From Richard Santora on 14 Sep 1998
Question. Can you download Linux applications onto a floppy disk formatted under dos and then install to Linux?
You can put tar, rpm or other types of packages on a DOS floppy (MS-DOS filesystem) and use that to transport any (sufficiently small) application.
You'd just mount the floppy (with a command like:
mount -t msdos /dev/fd0 /mnt/a
... and access the files under the /mnt/a (or whatever mount point you chose). You could then extract the members of a .tar.gz file with a command like:
cd /usr/local/from/floppy &&
tar xzf /mnt/a/mynew.tgz
... or you could use your favorite packaging commands to work with rpm and deb files.
Background. I am an inexperienced Linux Red Hat 5.0 home user. I selected the "everything" software installation choice from the installation CD onto my Dell XPS 60 with 40 Mb of Ram. I am using System Commander to use this pc to run dos based operating systems as well as Linux. I have internet access through Windows 3.1 and Windows 95. I am having difficulty getting a connection under Linux to my ISP, the Microsoft Network. (I have been able to get the modem to dial out using the Modem Tool and the Network Configurator in the X window Control Panel.) I would like to download one of the freeware PPP programs and also Netscape Navigator. When I download the PPP program using Windows 95, the file format extension will remain ".tar" or ".rpm" however; the Linux OS will not mount the floppy. I can get to the directory using "mdir" but I can not seem to get the program to install. Is there a work around?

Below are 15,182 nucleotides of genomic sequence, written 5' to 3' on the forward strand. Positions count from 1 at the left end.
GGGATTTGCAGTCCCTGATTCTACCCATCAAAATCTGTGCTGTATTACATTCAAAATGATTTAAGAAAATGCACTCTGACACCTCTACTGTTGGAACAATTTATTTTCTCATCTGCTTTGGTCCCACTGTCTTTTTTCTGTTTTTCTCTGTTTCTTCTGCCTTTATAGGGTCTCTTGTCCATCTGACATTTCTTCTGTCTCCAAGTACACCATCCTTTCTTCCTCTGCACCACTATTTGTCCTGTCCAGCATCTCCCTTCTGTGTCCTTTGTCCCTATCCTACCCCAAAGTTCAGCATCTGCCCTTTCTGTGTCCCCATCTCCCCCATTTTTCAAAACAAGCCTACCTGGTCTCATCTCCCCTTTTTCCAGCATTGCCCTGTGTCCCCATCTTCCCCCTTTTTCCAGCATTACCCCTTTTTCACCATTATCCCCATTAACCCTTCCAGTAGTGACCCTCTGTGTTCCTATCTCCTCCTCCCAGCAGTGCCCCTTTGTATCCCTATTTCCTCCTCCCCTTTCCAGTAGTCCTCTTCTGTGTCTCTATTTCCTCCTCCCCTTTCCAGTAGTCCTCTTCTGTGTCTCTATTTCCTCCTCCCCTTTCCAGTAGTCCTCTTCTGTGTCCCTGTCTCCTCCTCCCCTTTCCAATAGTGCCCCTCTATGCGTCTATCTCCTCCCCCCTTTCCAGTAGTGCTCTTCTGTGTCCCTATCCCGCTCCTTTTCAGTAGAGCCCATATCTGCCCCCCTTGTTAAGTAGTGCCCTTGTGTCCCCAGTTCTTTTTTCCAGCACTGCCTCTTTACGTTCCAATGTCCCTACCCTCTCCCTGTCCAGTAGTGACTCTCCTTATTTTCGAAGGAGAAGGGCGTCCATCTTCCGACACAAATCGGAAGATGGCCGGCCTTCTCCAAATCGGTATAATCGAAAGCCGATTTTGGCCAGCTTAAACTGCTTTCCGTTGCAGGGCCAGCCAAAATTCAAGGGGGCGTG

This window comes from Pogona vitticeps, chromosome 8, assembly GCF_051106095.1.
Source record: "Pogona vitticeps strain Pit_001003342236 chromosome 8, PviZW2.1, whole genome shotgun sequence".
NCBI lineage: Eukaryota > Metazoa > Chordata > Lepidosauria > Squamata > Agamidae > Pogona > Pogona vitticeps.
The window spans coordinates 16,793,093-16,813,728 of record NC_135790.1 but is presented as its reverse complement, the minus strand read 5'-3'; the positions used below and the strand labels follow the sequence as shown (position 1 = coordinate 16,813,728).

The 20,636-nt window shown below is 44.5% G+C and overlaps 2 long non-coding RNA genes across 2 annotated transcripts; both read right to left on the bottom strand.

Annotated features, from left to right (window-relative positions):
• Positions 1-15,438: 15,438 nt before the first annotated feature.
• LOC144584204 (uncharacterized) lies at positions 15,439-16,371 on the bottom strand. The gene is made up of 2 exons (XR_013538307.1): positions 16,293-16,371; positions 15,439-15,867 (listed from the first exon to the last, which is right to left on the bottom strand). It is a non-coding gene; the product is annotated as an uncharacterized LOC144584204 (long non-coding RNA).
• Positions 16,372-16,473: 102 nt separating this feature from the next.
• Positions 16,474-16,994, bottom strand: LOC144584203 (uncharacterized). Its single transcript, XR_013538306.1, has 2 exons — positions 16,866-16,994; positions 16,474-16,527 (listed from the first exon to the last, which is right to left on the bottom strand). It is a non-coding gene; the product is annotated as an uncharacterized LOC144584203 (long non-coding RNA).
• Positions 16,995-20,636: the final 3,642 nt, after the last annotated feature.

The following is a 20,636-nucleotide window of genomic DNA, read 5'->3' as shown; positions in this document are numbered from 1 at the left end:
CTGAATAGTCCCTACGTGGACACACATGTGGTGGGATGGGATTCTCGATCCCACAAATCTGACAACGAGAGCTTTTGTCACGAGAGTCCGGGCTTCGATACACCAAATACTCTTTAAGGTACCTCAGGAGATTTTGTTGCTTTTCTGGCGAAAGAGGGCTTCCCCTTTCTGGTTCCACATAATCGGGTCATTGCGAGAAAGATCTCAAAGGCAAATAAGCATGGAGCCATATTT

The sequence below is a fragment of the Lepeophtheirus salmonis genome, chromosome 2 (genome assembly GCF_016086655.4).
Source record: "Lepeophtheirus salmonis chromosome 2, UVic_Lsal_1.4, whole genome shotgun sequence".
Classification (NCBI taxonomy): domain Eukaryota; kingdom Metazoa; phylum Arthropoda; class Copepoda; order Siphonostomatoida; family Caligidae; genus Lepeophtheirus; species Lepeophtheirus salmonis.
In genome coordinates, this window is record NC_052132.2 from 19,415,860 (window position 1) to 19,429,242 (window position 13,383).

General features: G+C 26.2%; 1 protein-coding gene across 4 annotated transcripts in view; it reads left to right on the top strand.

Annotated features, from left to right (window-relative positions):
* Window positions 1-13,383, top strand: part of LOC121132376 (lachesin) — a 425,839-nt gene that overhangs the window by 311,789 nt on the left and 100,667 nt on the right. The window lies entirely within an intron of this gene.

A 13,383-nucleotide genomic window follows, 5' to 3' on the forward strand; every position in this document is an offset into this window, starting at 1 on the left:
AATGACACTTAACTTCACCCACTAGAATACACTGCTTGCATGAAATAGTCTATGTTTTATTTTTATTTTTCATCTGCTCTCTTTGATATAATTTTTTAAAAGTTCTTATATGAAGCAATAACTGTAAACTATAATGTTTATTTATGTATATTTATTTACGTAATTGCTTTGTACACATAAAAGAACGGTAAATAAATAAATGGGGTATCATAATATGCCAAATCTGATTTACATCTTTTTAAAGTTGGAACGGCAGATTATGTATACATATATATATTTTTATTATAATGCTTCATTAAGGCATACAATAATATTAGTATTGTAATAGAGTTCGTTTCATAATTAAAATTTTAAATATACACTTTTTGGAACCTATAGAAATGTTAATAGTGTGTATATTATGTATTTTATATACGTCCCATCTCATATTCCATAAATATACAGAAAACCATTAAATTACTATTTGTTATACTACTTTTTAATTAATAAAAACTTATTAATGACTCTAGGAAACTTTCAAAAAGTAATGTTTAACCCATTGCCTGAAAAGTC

If you can't get the floppy (or your hard drive) to mount under Linux than you're probably missing some module or kernel driver (your kernel might not have the MS-DOS/FAT -- or VFAT, etc support enabled).
If you can see it under Linux with 'mdir' (from the 'm-tools' package) than you can also copy it to one of your Linux native directories (such as /tmp) using the 'mcopy' command.
Read the 'mtools' man pages for details.